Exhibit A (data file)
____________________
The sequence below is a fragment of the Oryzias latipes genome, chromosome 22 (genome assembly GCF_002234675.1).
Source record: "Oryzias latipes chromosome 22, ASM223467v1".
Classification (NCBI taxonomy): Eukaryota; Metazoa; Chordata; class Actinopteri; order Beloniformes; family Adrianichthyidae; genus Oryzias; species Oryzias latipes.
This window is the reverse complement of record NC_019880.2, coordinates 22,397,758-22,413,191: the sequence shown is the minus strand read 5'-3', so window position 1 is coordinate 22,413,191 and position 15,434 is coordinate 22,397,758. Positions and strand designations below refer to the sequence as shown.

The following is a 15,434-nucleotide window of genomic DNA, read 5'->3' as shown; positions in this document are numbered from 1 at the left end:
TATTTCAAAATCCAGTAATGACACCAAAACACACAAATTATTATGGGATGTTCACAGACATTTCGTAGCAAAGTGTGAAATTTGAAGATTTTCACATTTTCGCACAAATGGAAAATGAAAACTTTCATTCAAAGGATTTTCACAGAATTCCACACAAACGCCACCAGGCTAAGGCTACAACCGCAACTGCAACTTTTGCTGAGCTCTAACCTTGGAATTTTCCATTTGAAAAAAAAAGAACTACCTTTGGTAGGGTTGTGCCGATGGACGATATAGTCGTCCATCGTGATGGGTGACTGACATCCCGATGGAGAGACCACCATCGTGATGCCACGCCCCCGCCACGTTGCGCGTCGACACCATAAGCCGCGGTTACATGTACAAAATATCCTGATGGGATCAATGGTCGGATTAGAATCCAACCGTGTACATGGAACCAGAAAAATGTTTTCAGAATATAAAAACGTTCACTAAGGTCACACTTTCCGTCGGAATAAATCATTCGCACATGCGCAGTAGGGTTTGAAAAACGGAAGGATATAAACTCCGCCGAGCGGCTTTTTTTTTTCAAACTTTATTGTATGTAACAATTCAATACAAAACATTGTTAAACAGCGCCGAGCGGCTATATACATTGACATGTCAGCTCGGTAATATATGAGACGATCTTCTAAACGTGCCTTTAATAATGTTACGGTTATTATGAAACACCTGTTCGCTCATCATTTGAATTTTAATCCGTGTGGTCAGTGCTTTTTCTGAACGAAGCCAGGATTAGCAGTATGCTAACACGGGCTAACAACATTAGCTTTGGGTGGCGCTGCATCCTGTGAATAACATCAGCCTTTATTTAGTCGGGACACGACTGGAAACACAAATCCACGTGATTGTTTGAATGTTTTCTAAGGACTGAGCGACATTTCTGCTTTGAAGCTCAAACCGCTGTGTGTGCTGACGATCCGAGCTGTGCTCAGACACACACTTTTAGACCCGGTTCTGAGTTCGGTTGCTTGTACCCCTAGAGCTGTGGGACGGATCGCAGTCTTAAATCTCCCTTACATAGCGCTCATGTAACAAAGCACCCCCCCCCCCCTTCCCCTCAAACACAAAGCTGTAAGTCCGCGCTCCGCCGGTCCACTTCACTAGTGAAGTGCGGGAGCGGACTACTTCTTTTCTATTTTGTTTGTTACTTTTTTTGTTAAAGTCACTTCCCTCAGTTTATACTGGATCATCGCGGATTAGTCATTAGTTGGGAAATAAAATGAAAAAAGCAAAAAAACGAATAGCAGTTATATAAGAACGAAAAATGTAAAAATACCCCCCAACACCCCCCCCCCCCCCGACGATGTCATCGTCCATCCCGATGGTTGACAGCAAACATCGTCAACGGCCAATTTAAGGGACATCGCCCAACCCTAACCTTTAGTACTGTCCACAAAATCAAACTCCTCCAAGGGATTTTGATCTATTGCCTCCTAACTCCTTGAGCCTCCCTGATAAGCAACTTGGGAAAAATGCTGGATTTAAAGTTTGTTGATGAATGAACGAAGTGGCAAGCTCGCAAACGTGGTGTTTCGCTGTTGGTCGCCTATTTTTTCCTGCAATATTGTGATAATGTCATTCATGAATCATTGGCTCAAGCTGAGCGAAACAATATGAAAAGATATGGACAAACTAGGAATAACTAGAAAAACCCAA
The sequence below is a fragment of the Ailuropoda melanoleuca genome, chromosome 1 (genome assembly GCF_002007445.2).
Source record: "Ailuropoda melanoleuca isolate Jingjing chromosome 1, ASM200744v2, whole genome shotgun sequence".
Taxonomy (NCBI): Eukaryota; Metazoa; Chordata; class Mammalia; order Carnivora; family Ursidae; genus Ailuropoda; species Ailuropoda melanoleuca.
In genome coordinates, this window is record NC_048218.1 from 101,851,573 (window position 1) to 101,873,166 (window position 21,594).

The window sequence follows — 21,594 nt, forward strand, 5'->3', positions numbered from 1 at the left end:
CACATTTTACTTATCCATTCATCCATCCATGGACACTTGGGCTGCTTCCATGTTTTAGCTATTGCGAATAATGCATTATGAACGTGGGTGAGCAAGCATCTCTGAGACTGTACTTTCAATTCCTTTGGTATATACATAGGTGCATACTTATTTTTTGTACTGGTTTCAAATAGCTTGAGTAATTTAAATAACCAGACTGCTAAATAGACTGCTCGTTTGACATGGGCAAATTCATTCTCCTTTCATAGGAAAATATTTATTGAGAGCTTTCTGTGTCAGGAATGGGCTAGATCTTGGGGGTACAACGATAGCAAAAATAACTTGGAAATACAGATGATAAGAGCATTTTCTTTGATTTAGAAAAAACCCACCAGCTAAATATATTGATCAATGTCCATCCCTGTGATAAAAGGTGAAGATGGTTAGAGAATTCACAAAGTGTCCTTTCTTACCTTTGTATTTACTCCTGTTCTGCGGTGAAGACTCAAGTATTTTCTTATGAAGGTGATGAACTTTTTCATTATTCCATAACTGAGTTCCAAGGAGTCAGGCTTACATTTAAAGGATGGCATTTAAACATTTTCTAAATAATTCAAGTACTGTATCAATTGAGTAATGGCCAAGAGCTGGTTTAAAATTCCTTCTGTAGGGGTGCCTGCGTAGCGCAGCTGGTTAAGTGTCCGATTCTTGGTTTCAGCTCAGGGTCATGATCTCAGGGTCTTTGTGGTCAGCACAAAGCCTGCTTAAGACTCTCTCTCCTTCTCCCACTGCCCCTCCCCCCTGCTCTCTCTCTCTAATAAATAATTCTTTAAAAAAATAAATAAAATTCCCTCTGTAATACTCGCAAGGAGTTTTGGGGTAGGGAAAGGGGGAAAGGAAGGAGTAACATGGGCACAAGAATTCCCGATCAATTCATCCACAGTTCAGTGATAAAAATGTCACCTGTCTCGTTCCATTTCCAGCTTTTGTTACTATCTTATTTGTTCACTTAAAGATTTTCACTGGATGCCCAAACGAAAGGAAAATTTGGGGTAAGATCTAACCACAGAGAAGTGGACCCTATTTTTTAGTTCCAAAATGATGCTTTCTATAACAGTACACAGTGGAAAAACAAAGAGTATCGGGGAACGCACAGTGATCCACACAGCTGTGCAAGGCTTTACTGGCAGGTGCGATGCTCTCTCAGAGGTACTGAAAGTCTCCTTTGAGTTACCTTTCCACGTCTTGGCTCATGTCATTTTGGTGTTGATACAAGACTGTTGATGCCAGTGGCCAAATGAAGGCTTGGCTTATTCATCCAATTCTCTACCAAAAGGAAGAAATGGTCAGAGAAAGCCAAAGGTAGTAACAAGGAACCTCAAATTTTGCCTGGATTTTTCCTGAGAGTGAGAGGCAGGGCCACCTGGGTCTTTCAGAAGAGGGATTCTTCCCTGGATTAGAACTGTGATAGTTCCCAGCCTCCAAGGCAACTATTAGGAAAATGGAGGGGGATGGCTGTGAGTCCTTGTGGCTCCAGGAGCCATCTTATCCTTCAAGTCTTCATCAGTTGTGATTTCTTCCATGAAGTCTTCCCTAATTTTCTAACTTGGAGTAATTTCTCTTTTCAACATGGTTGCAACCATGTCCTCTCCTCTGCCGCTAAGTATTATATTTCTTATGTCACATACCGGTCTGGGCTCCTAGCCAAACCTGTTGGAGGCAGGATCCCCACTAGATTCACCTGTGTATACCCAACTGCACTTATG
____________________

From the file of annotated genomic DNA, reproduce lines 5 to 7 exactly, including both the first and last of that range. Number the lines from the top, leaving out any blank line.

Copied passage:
The following is a 15,434-nucleotide window of genomic DNA, read 5'->3' as shown; positions in this document are numbered from 1 at the left end:
TATTTCAAAATCCAGTAATGACACCAAAACACACAAATTATTATGGGATGTTCACAGACATTTCGTAGCAAAGTGTGAAATTTGAAGATTTTCACATTTTCGCACAAATGGAAAATGAAAACTTTCATTCAAAGGATTTTCACAGAATTCCACACAAACGCCACCAGGCTAAGGCTACAACCGCAACTGCAACTTTTGCTGAGCTCTAACCTTGGAATTTTCCATTTGAAAAAAAAAGAACTACCTTTGGTAGGGTTGTGCCGATGGACGATATAGTCGTCCATCGTGATGGGTGACTGACATCCCGATGGAGAGACCACCATCGTGATGCCACGCCCCCGCCACGTTGCGCGTCGACACCATAAGCCGCGGTTACATGTACAAAATATCCTGATGGGATCAATGGTCGGATTAGAATCCAACCGTGTACATGGAACCAGAAAAATGTTTTCAGAATATAAAAACGTTCACTAAGGTCACACTTTCCGTCGGAATAAATCATTCGCACATGCGCAGTAGGGTTTGAAAAACGGAAGGATATAAACTCCGCCGAGCGGCTTTTTTTTTTCAAACTTTATTGTATGTAACAATTCAATACAAAACATTGTTAAACAGCGCCGAGCGGCTATATACATTGACATGTCAGCTCGGTAATATATGAGACGATCTTCTAAACGTGCCTTTAATAATGTTACGGTTATTATGAAACACCTGTTCGCTCATCATTTGAATTTTAATCCGTGTGGTCAGTGCTTTTTCTGAACGAAGCCAGGATTAGCAGTATGCTAACACGGGCTAACAACATTAGCTTTGGGTGGCGCTGCATCCTGTGAATAACATCAGCCTTTATTTAGTCGGGACACGACTGGAAACACAAATCCACGTGATTGTTTGAATGTTTTCTAAGGACTGAGCGACATTTCTGCTTTGAAGCTCAAACCGCTGTGTGTGCTGACGATCCGAGCTGTGCTCAGACACACACTTTTAGACCCGGTTCTGAGTTCGGTTGCTTGTACCCCTAGAGCTGTGGGACGGATCGCAGTCTTAAATCTCCCTTACATAGCGCTCATGTAACAAAGCACCCCCCCCCCCCTTCCCCTCAAACACAAAGCTGTAAGTCCGCGCTCCGCCGGTCCACTTCACTAGTGAAGTGCGGGAGCGGACTACTTCTTTTCTATTTTGTTTGTTACTTTTTTTGTTAAAGTCACTTCCCTCAGTTTATACTGGATCATCGCGGATTAGTCATTAGTTGGGAAATAAAATGAAAAAAGCAAAAAAACGAATAGCAGTTATATAAGAACGAAAAATGTAAAAATACCCCCCAACACCCCCCCCCCCCCCGACGATGTCATCGTCCATCCCGATGGTTGACAGCAAACATCGTCAACGGCCAATTTAAGGGACATCGCCCAACCCTAACCTTTAGTACTGTCCACAAAATCAAACTCCTCCAAGGGATTTTGATCTATTGCCTCCTAACTCCTTGAGCCTCCCTGATAAGCAACTTGGGAAAAATGCTGGATTTAAAGTTTGTTGATGAATGAACGAAGTGGCAAGCTCGCAAACGTGGTGTTTCGCTGTTGGTCGCCTATTTTTTCCTGCAATATTGTGATAATGTCATTCATGAATCATTGGCTCAAGCTGAGCGAAACAATATGAAAAGATATGGACAAACTAGGAATAACTAGAAAAACCCAA
The sequence below is a fragment of the Ailuropoda melanoleuca genome, chromosome 1 (genome assembly GCF_002007445.2).